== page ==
The US Department of Commerce has stated that “[t]hese commitments fully address the Court of Justice of the European Union’s 2020 Schrems II decision and will cover personal data transfers to the United States under EU law, including those using Standard Contractual Clauses, Binding Corporate Rules, or a future adequacy decision for the EU-U.S. DPF.”

Additionally, in its October 2022 “Q&A on the EU-US Data Privacy Framework” the European Commission explained that:
(1) The Executive Order addresses the concerns raised by the Court of Justice of the EU in Schrems II and provides a durable and reliable legal basis for transatlantic data flows; and

(2) the safeguards provided by the Executive Order are available for all transfers to the US under the GDPR, including those under the SCCs.

In Bloomreach’s view, as supported by the above statements, the Executive Order signals a significant shift in US law which addresses key issues raised in Schrems II and reaffirms the SCCs as a valid transfer mechanism to the US.

Will Bloomreach become Privacy Shield 2.0 certified?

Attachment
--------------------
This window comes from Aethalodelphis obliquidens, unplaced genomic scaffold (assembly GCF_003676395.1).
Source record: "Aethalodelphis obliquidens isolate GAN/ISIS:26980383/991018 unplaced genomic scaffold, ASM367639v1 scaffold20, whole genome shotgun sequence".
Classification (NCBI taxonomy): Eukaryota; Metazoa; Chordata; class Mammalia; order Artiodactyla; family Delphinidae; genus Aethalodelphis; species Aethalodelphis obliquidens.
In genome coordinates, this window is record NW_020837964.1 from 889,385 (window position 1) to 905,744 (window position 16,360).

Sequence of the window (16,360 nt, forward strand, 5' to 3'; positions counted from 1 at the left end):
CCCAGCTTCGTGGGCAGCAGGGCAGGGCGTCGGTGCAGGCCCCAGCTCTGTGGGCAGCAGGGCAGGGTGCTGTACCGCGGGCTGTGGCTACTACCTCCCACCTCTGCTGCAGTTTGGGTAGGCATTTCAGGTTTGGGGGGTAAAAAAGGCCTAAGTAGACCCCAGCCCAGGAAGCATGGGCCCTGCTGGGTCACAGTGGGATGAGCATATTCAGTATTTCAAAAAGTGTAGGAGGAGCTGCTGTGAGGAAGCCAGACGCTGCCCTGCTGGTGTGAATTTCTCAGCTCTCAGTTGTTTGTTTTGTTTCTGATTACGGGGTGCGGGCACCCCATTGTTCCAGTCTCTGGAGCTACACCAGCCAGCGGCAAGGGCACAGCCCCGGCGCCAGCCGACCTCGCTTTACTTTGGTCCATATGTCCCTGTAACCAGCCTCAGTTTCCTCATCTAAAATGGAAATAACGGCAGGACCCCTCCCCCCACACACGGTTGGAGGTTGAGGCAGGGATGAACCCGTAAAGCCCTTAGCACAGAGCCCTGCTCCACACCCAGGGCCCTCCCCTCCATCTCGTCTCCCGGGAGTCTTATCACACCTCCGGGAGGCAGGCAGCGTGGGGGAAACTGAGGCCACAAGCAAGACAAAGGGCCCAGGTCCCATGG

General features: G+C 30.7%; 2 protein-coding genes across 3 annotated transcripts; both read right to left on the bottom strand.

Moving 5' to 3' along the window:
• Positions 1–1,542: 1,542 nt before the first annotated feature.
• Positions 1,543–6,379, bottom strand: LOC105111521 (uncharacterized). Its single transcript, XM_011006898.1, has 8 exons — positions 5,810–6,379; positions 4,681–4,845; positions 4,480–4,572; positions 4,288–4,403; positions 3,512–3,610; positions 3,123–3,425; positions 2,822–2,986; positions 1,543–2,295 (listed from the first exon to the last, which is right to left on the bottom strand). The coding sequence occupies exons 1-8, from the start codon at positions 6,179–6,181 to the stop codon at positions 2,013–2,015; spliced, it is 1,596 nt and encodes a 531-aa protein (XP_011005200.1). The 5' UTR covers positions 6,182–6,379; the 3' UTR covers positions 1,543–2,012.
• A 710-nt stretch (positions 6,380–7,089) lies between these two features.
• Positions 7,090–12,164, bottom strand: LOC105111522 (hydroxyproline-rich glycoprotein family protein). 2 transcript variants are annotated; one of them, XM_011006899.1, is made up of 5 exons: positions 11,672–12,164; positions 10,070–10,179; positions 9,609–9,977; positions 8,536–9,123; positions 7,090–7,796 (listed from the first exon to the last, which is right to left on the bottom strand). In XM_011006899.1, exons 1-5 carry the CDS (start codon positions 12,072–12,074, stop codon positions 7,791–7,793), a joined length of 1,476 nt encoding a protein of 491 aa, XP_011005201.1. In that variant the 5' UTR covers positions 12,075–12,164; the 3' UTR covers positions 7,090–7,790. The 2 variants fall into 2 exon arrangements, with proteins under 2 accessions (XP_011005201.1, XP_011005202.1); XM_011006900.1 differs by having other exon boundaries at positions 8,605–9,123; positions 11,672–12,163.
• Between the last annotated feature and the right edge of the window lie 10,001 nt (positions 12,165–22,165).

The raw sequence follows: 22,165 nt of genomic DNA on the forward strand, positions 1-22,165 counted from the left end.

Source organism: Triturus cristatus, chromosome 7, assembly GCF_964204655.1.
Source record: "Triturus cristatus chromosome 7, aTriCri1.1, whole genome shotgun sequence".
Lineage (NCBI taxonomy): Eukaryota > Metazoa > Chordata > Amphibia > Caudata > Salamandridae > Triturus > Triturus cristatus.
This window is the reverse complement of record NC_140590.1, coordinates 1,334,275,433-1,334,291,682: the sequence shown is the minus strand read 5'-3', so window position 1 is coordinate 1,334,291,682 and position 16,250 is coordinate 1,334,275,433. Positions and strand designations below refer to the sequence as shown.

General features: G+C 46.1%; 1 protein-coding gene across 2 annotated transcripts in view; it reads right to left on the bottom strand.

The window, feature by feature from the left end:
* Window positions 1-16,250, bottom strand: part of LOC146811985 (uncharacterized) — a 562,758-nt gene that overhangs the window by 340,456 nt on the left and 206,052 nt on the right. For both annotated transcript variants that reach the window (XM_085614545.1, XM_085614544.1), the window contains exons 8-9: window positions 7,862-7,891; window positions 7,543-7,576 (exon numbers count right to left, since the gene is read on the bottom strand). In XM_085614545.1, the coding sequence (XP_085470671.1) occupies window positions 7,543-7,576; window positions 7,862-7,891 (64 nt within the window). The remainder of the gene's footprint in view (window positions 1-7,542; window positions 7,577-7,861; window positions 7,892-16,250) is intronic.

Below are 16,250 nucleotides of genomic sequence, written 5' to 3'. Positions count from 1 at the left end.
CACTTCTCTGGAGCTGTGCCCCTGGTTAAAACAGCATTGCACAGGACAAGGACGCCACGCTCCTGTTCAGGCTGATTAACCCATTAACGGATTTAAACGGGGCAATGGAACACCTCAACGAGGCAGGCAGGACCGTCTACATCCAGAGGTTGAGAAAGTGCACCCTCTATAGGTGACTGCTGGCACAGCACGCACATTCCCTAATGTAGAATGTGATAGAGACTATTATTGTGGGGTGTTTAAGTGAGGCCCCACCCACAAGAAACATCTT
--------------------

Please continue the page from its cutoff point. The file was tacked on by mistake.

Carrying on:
As the European Commission has confirmed, the Executive Order addresses the concerns raised by the Court of Justice of the EU in Schrems II and provides a durable and reliable legal basis for transatlantic data flows. Bloomreach is fully committed to complying with the Privacy Shield 2.0 framework and becoming Privacy Shield 2.0 certified as soon as the mechanism is in place.

What about Bloomreach’s use of Google Analytics?
Bloomreach is aware that over the course of the last year, a number of European data protection authorities have publicly scrutinised the use of Google Analytics (on the basis that Google Analytics’ transfer of personal data to the US is not compatible with European data protection law). Generally speaking, various European data protection authorities have found that website operators and businesses need to assess their use of Google Analytics to ensure it complies with European data protection laws and they must document the contractual, technical, and organizational measures in place to ensure data transferred to the US has equivalent protection to that offered in the EU.

In a number of cases, European data protection authorities found that the use of Google Analytics was incompatible with European data protection law, in the form it had been deployed by the businesses under review. Enforcement actions have generally been limited to formal notices requesting changes be made or the use of Google Analytics cease (as opposed to large fines).

Bloomreach has not interpreted the decisions and guidance issued by European data protection authorities as an outright ban on the use of Google Analytics, per se, however, we do understand that any use of Google Analytics may in the future be subject to regulatory scrutiny. At the time of writing, Bloomreach can confirm that the only use of Google Analytics within our services is completely optional and turned off by default.